"It's our choice, as a society, whether we want to pay twice as much for electricity or not," Cantaragiu said. "If we're ready to do that, then we refuse the authorization."

An aerial view of Rabnita and its metallurgical plant. (file photo)
An aerial view of Rabnita and its metallurgical plant. (file photo)

Political tensions underlying the breakaway efforts make reporting in separatist-held areas difficult, including for RFE/RL's Moldovan Service.

The outgoing head of the Organization for Security and Cooperation In Europe's (OSCE) mission to Moldova, Claus Neukirch, told RFE/RL before the end of his mandate in September that the MMZ's leadership recognizes that it needs investments to improve its outdated equipment and meet environmental standards, particularly if it wants to import scrap metal from the European Union.

"But it's a long-term process," Keukirch said. "I hope that this process will take place, because it is in the interest of the people who live in Rabnița and those who work there that the metallurgical plant operates in accordance with ecological regulations."

Moldova is heavily dependent on electricity and fossil fuel imports, including natural gas that comes almost exclusively from Russia, which has better relations with separatists in Transdniester than with Chisinau.

Moldova's efforts to diversify have gained momentum since Russian troops began their full-scale invasion of neighboring Ukraine in February, accelerating Chisinau's EU bid and feeding concerns that Moscow might also have military designs on Moldova.

'Many Diseases Have Multiplied'

In addition to the metal works, Rezina and Rabnita each host large cement mills.

The head of a local health-care facility in the village of Mateuti, a few kilometers west of the Dniester, said illnesses there have multiplied, although she did not provide accompanying data.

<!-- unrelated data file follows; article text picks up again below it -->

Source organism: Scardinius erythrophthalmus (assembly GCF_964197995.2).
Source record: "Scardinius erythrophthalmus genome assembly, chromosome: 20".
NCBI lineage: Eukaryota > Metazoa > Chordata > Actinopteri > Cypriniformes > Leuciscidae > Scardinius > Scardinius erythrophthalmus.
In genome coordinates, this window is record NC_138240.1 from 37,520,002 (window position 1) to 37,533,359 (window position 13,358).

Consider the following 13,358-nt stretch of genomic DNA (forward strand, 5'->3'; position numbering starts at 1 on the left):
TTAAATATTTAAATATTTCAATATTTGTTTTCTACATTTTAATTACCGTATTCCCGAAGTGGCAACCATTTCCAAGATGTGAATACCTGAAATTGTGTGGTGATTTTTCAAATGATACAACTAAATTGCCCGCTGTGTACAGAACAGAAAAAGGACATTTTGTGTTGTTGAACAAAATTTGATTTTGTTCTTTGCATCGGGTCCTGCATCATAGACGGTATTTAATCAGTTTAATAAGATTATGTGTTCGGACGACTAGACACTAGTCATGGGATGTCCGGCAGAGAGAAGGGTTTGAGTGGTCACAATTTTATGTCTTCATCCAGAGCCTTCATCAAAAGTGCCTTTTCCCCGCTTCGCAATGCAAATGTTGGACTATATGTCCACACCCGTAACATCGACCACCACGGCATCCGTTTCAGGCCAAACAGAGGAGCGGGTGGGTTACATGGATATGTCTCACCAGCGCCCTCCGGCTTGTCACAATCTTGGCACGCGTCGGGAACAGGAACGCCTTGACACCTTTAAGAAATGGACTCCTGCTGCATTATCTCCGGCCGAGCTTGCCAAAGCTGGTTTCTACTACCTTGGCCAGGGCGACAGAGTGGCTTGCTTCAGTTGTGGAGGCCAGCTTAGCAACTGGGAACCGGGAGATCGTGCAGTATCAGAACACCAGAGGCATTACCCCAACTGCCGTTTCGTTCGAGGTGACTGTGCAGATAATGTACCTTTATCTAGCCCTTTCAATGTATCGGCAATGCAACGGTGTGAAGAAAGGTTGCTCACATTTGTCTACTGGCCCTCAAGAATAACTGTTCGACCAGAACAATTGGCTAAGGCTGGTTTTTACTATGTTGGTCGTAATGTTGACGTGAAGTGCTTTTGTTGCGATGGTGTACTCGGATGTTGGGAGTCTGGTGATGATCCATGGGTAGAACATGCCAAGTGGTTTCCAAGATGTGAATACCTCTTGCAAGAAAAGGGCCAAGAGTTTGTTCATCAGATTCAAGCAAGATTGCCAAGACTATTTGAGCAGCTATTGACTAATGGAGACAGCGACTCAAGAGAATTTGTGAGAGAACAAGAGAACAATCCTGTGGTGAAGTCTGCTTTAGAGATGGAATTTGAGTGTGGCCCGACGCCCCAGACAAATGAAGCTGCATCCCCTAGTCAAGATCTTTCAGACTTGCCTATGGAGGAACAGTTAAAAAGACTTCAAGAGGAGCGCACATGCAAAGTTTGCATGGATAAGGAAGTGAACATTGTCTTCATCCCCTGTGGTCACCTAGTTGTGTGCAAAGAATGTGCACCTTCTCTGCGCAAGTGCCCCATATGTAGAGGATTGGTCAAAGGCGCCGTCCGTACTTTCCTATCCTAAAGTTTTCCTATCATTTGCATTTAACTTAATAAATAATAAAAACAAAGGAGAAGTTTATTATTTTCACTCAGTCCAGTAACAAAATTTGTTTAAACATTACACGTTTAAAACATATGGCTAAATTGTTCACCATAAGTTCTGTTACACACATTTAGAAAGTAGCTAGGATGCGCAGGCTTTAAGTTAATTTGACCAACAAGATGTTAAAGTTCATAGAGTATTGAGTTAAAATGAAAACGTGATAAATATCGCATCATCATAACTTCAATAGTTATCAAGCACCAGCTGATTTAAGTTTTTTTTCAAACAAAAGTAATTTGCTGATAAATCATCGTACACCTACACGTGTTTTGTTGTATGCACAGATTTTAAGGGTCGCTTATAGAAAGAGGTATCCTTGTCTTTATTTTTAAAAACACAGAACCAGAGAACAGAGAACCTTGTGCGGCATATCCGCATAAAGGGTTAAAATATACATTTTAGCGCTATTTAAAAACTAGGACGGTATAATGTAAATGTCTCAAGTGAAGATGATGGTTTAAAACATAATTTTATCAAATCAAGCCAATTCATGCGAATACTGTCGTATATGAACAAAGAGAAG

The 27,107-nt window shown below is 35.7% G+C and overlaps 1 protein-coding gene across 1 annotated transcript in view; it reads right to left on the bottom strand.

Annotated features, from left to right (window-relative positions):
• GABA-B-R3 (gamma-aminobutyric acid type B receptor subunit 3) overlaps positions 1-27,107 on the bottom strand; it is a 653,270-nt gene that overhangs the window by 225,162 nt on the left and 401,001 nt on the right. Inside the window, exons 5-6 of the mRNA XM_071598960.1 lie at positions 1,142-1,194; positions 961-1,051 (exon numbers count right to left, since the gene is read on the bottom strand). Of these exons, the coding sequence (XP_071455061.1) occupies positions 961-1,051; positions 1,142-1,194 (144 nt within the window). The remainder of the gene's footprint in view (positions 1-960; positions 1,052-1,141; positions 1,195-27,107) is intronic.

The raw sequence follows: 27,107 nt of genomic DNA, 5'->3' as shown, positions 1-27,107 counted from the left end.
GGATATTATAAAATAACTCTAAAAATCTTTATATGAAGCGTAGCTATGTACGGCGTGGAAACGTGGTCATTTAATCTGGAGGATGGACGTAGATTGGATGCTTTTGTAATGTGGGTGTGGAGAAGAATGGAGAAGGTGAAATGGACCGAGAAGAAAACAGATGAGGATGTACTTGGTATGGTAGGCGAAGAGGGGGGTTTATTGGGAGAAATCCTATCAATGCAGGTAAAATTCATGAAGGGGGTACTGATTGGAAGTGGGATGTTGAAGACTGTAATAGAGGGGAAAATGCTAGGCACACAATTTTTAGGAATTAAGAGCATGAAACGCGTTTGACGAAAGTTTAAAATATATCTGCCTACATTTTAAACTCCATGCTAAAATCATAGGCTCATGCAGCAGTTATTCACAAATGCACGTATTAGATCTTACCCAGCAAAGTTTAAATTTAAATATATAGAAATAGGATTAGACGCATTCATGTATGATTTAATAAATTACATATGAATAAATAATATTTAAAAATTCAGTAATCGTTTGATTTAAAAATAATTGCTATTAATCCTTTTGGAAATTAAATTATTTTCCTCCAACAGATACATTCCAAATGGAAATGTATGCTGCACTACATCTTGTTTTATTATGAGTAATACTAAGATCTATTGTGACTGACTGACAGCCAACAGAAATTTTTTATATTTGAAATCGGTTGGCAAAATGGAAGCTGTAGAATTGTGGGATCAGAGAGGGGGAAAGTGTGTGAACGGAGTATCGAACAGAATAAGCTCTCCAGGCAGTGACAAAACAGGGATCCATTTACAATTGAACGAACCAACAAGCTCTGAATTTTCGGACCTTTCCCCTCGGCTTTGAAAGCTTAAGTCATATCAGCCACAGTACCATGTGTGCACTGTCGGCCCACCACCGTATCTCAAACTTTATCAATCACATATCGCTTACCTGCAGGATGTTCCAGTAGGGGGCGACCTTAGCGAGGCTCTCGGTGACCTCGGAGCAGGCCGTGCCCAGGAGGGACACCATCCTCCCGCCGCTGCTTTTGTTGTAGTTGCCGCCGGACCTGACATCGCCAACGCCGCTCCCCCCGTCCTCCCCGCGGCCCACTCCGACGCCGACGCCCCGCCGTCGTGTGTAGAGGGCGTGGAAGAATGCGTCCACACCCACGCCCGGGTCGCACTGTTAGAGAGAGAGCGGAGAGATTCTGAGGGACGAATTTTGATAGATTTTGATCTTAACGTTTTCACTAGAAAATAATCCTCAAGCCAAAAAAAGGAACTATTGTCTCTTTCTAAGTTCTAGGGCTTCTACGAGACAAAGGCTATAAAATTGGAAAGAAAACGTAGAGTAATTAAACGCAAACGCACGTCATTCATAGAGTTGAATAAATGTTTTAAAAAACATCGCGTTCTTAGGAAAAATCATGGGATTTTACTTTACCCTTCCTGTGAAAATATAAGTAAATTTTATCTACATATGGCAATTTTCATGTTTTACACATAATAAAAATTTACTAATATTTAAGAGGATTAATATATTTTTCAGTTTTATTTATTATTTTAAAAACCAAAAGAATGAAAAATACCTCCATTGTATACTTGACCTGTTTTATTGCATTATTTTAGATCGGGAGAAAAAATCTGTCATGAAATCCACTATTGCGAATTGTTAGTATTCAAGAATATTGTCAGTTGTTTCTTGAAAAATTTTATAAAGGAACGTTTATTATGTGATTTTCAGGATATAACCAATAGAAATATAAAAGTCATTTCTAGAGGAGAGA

"Obviously they produce emissions, including smoke, that spread throughout the region. Obviously this also affects people's health," the health director, Aliona Peru, said. "We can say clearly and for certain that many diseases -- both oncological and of the respiratory system [or] the gastroenterological system -- have multiplied. Also, in the last year, the number of allergic conditions has increased a lot."

Mateuti's air-quality monitoring station has been out of operation since 2018.

Alecu Renita, the president of the Ecological Movement of Moldova, an NGO, said a lack of access to basic information about the steel mill's operations is a big problem.

He said its technology appears to be from the Soviet-era and "in the Soviet Union, environmental issues were not in the foreground." Renita argued that the mill should be rebuilt from the ground up with modern, nonpolluting technology.

"I'm convinced that both the Rabnița metal works and the Cuciurgan Thermal Power Plant are two huge sources of pollution for the Republic of Moldova," Renita said. "Unfortunately, the state institutions haven't done a complex monitoring of this area."

The leadership of MMZ failed to respond to a request for comment by RFE/RL's Moldovan Service before this article was published.

On its website, the company says it does all it can to prevent the discharge of pollutants and to minimize, disinfect, and dispose of its industrial waste.

The steel works is among the top three contributors to separatist Transdniester's budget.

Breakaway authorities in Tiraspol, the unrecognized capital of Transdniester, reported the plant's sales at around $432 million at the end of last year, representing nearly half of Transdniester's total exports.

None of those revenues, or the taxes on them, find their way to the Moldovan budget.

Written by Andy Heil based on reporting by RFE/RL Moldovan Service correspondent Virginia Nica